Health Equity

March 2, 2023

Global study tracks brain infection in people with HIV

A Vanderbilt study is shedding new light on the incidence and mortality of cryptococcal meningitis among people with HIV

Cryptococcal meningitis, or CM, is a potentially fatal fungal infection of the brain and spinal fluid. It can develop after breathing in the spores of Cryptococcus fungi, which are found around the world. The infection is seen most often in people who are immunocompromised.

CM is characterized by the U.S. Centers for Disease Control and Prevention (CDC) as a major cause of illness among people living with the human immunodeficiency virus, or HIV, the virus that causes AIDS.

The CDC, in publishing this appraisal, refers to an August 2022 report in The Lancet that used a predictive model to estimate CM incidence and mortality worldwide among people with HIV. Globally, it’s estimated that some 38.4 million people are living with HIV. The predictive model estimated that 152,000 cases of CM occur worldwide each year among people with HIV, resulting in an estimated 112,000 CM-related deaths.

A retrospective cohort study reported Feb. 23 in Clinical Infectious Diseases explores this question in epidemiological detail, drawing on patient data gathered between 1996 and 2017 at clinical sites in 33 countries. Led by researchers at Vanderbilt University Medical Center, the study uses data from the International Epidemiology Database to Evaluate AIDS, or IeDEA, a global research consortium established in 2006 by the U.S. National Institutes of Health.

Anna Person, MD

In all, the study involves 518,852 patients with HIV followed for a median of 3.4 years, of whom 3,857, or 0.7%, were diagnosed with CM.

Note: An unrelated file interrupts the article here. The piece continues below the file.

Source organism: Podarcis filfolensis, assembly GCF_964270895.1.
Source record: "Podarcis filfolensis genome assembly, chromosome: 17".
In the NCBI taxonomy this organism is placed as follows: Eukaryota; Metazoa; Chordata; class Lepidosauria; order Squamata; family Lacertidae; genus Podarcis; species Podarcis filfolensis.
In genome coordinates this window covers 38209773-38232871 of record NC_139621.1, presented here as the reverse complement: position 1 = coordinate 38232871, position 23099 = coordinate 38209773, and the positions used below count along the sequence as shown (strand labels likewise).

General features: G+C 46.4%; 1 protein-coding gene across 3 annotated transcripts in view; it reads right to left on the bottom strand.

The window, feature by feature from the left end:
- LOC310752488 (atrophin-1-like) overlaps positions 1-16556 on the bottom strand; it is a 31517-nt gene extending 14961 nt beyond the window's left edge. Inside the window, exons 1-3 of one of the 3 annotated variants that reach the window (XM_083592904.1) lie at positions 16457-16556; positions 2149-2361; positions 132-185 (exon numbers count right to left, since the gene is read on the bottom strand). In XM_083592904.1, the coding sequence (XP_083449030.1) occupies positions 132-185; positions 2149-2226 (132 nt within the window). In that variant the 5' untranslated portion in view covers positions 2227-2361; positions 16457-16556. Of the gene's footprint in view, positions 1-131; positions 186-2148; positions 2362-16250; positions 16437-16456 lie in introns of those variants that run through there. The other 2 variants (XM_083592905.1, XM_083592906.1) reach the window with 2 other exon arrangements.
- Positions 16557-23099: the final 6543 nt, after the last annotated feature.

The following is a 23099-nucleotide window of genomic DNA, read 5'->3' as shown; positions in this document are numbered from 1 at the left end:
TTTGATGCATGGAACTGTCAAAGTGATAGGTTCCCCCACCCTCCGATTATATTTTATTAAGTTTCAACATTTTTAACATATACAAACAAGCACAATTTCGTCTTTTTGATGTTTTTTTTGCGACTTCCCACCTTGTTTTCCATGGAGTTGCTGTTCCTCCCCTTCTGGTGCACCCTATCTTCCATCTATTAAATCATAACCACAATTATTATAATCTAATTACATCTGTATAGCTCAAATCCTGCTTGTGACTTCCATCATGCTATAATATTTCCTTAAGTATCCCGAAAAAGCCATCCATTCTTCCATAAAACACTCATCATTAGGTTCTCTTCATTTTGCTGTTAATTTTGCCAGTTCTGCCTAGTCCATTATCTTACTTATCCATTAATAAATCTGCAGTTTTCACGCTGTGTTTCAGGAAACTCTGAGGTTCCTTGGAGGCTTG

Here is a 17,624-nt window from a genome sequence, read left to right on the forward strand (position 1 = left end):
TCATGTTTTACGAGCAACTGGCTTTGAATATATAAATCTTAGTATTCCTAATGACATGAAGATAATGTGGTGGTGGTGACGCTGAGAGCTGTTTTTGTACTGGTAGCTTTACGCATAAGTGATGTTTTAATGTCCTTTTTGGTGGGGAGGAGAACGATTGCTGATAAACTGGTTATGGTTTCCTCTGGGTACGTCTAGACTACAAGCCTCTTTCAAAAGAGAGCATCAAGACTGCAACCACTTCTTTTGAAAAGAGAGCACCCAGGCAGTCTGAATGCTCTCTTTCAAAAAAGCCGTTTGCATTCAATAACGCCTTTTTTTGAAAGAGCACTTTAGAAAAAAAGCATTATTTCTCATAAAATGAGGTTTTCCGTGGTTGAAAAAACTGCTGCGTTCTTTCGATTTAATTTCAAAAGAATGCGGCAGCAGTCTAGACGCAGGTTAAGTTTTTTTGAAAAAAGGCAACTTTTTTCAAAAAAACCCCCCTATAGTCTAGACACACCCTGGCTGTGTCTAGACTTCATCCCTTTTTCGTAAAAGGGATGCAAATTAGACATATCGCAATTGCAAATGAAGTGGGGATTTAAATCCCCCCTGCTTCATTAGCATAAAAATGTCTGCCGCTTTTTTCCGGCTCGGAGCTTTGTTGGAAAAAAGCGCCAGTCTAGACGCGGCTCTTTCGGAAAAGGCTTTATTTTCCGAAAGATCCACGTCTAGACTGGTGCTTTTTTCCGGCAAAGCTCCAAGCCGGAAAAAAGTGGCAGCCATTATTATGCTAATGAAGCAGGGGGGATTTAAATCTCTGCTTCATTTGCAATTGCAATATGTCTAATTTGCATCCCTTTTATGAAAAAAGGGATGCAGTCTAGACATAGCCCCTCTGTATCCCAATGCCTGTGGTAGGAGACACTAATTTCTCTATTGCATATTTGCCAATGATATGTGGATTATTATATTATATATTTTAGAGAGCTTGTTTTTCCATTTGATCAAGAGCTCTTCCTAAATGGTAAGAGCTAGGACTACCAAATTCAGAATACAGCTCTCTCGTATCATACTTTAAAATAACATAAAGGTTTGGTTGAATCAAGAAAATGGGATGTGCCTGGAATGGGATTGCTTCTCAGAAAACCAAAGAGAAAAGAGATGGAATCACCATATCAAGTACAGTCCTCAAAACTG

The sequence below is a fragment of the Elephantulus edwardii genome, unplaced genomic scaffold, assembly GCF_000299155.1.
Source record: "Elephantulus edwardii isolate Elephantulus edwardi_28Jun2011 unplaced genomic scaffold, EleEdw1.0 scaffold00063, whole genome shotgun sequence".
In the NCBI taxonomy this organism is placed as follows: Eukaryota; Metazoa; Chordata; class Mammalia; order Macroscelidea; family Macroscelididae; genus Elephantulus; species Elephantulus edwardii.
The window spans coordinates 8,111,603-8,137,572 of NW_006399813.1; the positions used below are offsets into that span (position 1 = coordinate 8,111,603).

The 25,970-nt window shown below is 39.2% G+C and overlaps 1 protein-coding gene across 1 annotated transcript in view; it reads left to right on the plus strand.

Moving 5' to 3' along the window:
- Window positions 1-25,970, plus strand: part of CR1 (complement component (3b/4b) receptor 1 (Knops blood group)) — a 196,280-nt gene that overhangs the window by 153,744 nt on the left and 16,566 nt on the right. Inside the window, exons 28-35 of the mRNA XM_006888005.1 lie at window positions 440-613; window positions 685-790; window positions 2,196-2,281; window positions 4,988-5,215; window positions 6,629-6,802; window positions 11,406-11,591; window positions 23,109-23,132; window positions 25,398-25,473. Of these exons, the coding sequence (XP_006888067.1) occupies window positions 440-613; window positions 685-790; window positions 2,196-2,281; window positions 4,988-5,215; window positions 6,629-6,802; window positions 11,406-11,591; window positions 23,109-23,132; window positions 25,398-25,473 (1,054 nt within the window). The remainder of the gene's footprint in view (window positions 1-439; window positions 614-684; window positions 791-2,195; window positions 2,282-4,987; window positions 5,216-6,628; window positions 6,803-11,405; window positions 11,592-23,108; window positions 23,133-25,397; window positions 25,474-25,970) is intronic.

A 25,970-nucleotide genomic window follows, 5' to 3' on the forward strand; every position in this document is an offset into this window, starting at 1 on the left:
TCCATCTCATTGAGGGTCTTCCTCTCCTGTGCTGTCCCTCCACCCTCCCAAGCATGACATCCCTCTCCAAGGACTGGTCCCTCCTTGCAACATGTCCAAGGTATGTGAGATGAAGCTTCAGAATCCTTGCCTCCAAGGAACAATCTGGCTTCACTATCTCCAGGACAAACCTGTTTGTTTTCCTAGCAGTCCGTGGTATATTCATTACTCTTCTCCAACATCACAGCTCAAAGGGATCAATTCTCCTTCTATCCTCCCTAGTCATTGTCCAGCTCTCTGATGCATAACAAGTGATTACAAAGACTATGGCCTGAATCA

“We found some reasons for optimism in the IeDEA data, with the incidence of cryptococcal meningitis among people with HIV decreasing slightly over time,” said a leader of the study, infectious diseases specialist Anna Person, MD, associate professor of Medicine. “However, in low- and middle-income countries, we also found that many of our sites across the world did not have access to recommended first-line therapies for the treatment of cryptococcal meningitis, and we hope this study will highlight an urgent need for health equity in access to resources for those living with HIV.

“The global fight against HIV/AIDS, and by extension the fight against CM, is unfortunately still a story of the haves and the have nots. There is still much work to be done to improve prevention and care for HIV across the world. Global studies like this one bring into focus disease and outcomes prevalence differences in resourced and less well-resourced countries among people living with HIV.”

Key findings of the study include:

  • Among people in the cohort with CM, the all-cause mortality rate was estimated at 32%.
  • Older age, lower CD4 count (a type of white blood cell), and earlier calendar year of CM diagnosis were associated with higher risk of all-cause mortality.
  • Among those diagnosed with CM, 64% were diagnosed after the start of antiretroviral therapy (ART) for HIV, with a median of 253 days from ART start to CM diagnosis.
  • In a 2017 survey of the 89 participating study sites, access to recommended first-line drugs for CM was wanting, with only 34% of sites reporting access to amphotericin B and only 12% reporting access to 5-flucytosine.

    Catherine McGowan, MD

VUMC serves as the coordinating center for the Caribbean, Central, and South America Network for HIV Epidemiology, or CCASAnet, which constitutes one of IeDEA’s seven regional HIV cohorts. The new report’s senior author, infectious diseases specialist Catherine McGowan, MD, associate professor of Medicine, is one of three principal investigators for CCASAnet.

In leading the new study, Person and McGowan collaborated with investigators representing five IeDEA regional cohorts. Also among the study leaders was Brenda Crabtree Ramirez, MD, of the National Institute of Medical and Nutritional Sciences in Mexico City.

Others from VUMC on the study include Ahra Kim, MPH, Fernanda Maruri, MPH, and Bryan Shepherd, PhD. The study was supported by the National Institutes of Health (AI069923).